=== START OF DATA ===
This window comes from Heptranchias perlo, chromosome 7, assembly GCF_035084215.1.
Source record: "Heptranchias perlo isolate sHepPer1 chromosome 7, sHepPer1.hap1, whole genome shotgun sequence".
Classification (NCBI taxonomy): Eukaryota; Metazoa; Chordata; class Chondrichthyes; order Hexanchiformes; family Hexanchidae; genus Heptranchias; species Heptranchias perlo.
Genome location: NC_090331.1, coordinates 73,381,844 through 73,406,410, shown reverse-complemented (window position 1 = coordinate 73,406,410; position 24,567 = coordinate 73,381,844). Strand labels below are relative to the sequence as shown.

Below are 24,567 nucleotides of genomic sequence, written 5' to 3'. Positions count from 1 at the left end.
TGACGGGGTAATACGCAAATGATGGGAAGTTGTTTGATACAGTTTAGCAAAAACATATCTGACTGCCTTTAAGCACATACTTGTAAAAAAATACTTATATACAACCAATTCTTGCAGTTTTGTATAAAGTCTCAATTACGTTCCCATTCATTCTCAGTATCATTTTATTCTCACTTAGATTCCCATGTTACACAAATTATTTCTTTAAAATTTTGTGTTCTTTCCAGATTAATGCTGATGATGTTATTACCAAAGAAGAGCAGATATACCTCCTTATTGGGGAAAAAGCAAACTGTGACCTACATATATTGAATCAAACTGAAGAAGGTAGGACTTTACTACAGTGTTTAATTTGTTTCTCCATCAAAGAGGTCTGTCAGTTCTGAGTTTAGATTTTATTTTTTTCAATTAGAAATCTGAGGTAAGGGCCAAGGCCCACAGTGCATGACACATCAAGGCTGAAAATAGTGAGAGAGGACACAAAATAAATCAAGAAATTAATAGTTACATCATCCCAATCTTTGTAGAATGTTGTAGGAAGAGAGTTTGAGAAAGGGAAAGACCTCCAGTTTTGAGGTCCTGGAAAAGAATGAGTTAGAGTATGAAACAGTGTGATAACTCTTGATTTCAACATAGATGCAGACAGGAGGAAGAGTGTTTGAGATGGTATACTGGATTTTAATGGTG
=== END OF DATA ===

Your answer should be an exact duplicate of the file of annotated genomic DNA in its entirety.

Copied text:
This window comes from Heptranchias perlo, chromosome 7, assembly GCF_035084215.1.
Source record: "Heptranchias perlo isolate sHepPer1 chromosome 7, sHepPer1.hap1, whole genome shotgun sequence".
Classification (NCBI taxonomy): Eukaryota; Metazoa; Chordata; class Chondrichthyes; order Hexanchiformes; family Hexanchidae; genus Heptranchias; species Heptranchias perlo.
Genome location: NC_090331.1, coordinates 73,381,844 through 73,406,410, shown reverse-complemented (window position 1 = coordinate 73,406,410; position 24,567 = coordinate 73,381,844). Strand labels below are relative to the sequence as shown.

Below are 24,567 nucleotides of genomic sequence, written 5' to 3'. Positions count from 1 at the left end.
TGACGGGGTAATACGCAAATGATGGGAAGTTGTTTGATACAGTTTAGCAAAAACATATCTGACTGCCTTTAAGCACATACTTGTAAAAAAATACTTATATACAACCAATTCTTGCAGTTTTGTATAAAGTCTCAATTACGTTCCCATTCATTCTCAGTATCATTTTATTCTCACTTAGATTCCCATGTTACACAAATTATTTCTTTAAAATTTTGTGTTCTTTCCAGATTAATGCTGATGATGTTATTACCAAAGAAGAGCAGATATACCTCCTTATTGGGGAAAAAGCAAACTGTGACCTACATATATTGAATCAAACTGAAGAAGGTAGGACTTTACTACAGTGTTTAATTTGTTTCTCCATCAAAGAGGTCTGTCAGTTCTGAGTTTAGATTTTATTTTTTTCAATTAGAAATCTGAGGTAAGGGCCAAGGCCCACAGTGCATGACACATCAAGGCTGAAAATAGTGAGAGAGGACACAAAATAAATCAAGAAATTAATAGTTACATCATCCCAATCTTTGTAGAATGTTGTAGGAAGAGAGTTTGAGAAAGGGAAAGACCTCCAGTTTTGAGGTCCTGGAAAAGAATGAGTTAGAGTATGAAACAGTGTGATAACTCTTGATTTCAACATAGATGCAGACAGGAGGAAGAGTGTTTGAGATGGTATACTGGATTTTAATGGTG